Foo Fighters – Sonic Highways
Where the Foo Fighters’ last album, 2011 Wasting Light, was focused heavily on its use of analogue in a digital industry, this album’s central theme is around the songwriting process and the band’s travels across the United States incorporating inspiration from the cities they visit into the songs that end up on the album.
And thus, Sonic Highways is born – as both an album and resulting 8-episode documentary television series on HBO. They traveled to eight cities, Chicago, Austin, Nashville, Los Angeles, Seattle, New Orleans, Washington, and New York, recording in some of music’s most legendary studios to help commemorate the band’s 20th anniversary and create something memorable out of the experience.
With producer Butch Vig back at the knobs, the band, whose lead singer probably stands as the closest we have to a rock god in today’s music – seriously, Dave Grohl is never wrong, and if I don’t agree with him on something, it’s because I’m wrong – don’t stray too far from their signature sound on Sonic Highways. And with such potentially vast influences from the cities with history that covers nearly the entire musical spectrum, along with musical guests on each track ranging from Zac Brown to Joe Walsh to Ben Gibbard, we’re spared an album that jumps all over the place.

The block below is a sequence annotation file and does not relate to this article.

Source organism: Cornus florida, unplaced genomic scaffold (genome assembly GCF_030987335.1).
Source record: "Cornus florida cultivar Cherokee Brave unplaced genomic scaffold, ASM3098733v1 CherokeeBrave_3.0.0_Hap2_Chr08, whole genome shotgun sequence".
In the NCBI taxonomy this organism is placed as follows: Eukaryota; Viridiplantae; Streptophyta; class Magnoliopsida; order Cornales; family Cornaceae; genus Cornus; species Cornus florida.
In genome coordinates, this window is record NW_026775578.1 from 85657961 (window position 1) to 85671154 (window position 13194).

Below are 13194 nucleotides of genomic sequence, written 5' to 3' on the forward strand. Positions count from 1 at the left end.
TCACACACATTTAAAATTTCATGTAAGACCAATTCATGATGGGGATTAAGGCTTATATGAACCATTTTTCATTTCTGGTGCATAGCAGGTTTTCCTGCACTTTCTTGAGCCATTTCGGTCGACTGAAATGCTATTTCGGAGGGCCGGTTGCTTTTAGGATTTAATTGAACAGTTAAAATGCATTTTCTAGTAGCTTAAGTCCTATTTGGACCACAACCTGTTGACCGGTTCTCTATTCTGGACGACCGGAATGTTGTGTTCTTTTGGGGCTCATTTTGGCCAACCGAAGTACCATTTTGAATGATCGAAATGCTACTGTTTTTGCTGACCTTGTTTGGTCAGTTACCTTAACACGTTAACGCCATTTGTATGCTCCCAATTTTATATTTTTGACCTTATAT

Instead, it’s a pretty on-point and focused record with just a few points throughout having more noticeable qualities. What Did I Do/God As My Witness, for example, was written and recorded in Austin, Texas, and has a clear southern rock sound reminiscent of what came out of there in 70s rock n roll. Outside, from their California stop, sounds more slickly modern than the band usually does.
Even as rock continues to shift toward the encompassment of synthetic sounds and instruments, Sonic Highways sticks with the band’s statute of keeping guitar and bass front and centre for the whole thing and once again, Grohl finds a way to celebrate that in the creation of a record.
First single Something From Nothing brings together their finest qualities, giving enough of an indication that they can and do single-handedly carry rock n roll with Dave’s crazed vocals, the crunching guitar and the melodic bass line. That song is one of their best in years and stands tall alongside others like Best Of You and All My Life.
Sonic Highways can be summed up as more of the same as it doesn’t open up anything new and likely won’t go down as a classic record, even for the band who now has eight albums, but it’s done its duty. It’s a solid record that, at just 42 minutes across 8 tracks, is also a solid length with a few tracks that will extend beyond the life of the album.
1. Something From Nothing
2. The Feast And The Famine
4. What Did I Do?/God As My Witness
6. In The Clear
8. I Am A River